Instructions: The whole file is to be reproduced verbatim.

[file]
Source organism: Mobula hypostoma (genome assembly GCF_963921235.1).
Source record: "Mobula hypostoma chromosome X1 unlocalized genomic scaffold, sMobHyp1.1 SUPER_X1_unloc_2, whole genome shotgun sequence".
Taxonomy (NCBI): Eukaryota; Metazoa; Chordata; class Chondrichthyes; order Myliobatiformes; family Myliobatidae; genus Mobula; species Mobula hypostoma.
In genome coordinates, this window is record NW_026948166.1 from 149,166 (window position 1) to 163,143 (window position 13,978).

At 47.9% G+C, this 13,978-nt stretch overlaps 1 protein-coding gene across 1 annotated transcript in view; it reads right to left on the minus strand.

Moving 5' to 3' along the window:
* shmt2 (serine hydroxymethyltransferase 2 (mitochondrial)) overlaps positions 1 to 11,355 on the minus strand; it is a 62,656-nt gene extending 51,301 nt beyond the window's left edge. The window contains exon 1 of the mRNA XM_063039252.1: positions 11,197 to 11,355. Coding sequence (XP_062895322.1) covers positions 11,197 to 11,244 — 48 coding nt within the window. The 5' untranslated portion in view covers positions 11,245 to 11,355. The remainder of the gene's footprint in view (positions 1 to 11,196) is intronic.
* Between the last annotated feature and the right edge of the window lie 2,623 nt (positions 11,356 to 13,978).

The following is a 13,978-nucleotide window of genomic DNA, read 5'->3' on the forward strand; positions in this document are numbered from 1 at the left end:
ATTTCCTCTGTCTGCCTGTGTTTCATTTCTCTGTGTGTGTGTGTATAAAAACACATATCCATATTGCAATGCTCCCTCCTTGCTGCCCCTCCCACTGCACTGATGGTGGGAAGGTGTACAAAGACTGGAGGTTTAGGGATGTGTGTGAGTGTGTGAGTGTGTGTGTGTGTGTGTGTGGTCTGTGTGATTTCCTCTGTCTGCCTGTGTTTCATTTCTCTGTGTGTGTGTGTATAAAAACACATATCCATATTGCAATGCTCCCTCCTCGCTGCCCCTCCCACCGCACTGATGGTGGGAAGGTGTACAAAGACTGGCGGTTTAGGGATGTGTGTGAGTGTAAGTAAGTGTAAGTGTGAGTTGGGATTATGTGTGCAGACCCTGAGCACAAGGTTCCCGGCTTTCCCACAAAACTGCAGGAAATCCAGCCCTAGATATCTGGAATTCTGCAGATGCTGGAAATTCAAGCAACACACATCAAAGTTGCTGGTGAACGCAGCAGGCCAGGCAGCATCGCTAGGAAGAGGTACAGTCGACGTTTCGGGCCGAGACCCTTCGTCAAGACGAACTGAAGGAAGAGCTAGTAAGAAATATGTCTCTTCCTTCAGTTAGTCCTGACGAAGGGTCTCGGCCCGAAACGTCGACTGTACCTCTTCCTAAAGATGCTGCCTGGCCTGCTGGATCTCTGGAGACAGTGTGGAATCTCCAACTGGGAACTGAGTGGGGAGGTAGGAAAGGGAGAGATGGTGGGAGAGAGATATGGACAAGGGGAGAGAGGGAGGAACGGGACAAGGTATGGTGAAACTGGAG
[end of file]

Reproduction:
Source organism: Mobula hypostoma (genome assembly GCF_963921235.1).
Source record: "Mobula hypostoma chromosome X1 unlocalized genomic scaffold, sMobHyp1.1 SUPER_X1_unloc_2, whole genome shotgun sequence".
Taxonomy (NCBI): Eukaryota; Metazoa; Chordata; class Chondrichthyes; order Myliobatiformes; family Myliobatidae; genus Mobula; species Mobula hypostoma.
In genome coordinates, this window is record NW_026948166.1 from 149,166 (window position 1) to 163,143 (window position 13,978).

At 47.9% G+C, this 13,978-nt stretch overlaps 1 protein-coding gene across 1 annotated transcript in view; it reads right to left on the minus strand.

Moving 5' to 3' along the window:
* shmt2 (serine hydroxymethyltransferase 2 (mitochondrial)) overlaps positions 1 to 11,355 on the minus strand; it is a 62,656-nt gene extending 51,301 nt beyond the window's left edge. The window contains exon 1 of the mRNA XM_063039252.1: positions 11,197 to 11,355. Coding sequence (XP_062895322.1) covers positions 11,197 to 11,244 — 48 coding nt within the window. The 5' untranslated portion in view covers positions 11,245 to 11,355. The remainder of the gene's footprint in view (positions 1 to 11,196) is intronic.
* Between the last annotated feature and the right edge of the window lie 2,623 nt (positions 11,356 to 13,978).

The following is a 13,978-nucleotide window of genomic DNA, read 5'->3' on the forward strand; positions in this document are numbered from 1 at the left end:
ATTTCCTCTGTCTGCCTGTGTTTCATTTCTCTGTGTGTGTGTGTATAAAAACACATATCCATATTGCAATGCTCCCTCCTTGCTGCCCCTCCCACTGCACTGATGGTGGGAAGGTGTACAAAGACTGGAGGTTTAGGGATGTGTGTGAGTGTGTGAGTGTGTGTGTGTGTGTGTGTGGTCTGTGTGATTTCCTCTGTCTGCCTGTGTTTCATTTCTCTGTGTGTGTGTGTATAAAAACACATATCCATATTGCAATGCTCCCTCCTCGCTGCCCCTCCCACCGCACTGATGGTGGGAAGGTGTACAAAGACTGGCGGTTTAGGGATGTGTGTGAGTGTAAGTAAGTGTAAGTGTGAGTTGGGATTATGTGTGCAGACCCTGAGCACAAGGTTCCCGGCTTTCCCACAAAACTGCAGGAAATCCAGCCCTAGATATCTGGAATTCTGCAGATGCTGGAAATTCAAGCAACACACATCAAAGTTGCTGGTGAACGCAGCAGGCCAGGCAGCATCGCTAGGAAGAGGTACAGTCGACGTTTCGGGCCGAGACCCTTCGTCAAGACGAACTGAAGGAAGAGCTAGTAAGAAATATGTCTCTTCCTTCAGTTAGTCCTGACGAAGGGTCTCGGCCCGAAACGTCGACTGTACCTCTTCCTAAAGATGCTGCCTGGCCTGCTGGATCTCTGGAGACAGTGTGGAATCTCCAACTGGGAACTGAGTGGGGAGGTAGGAAAGGGAGAGATGGTGGGAGAGAGATATGGACAAGGGGAGAGAGGGAGGAACGGGACAAGGTATGGTGAAACTGGAG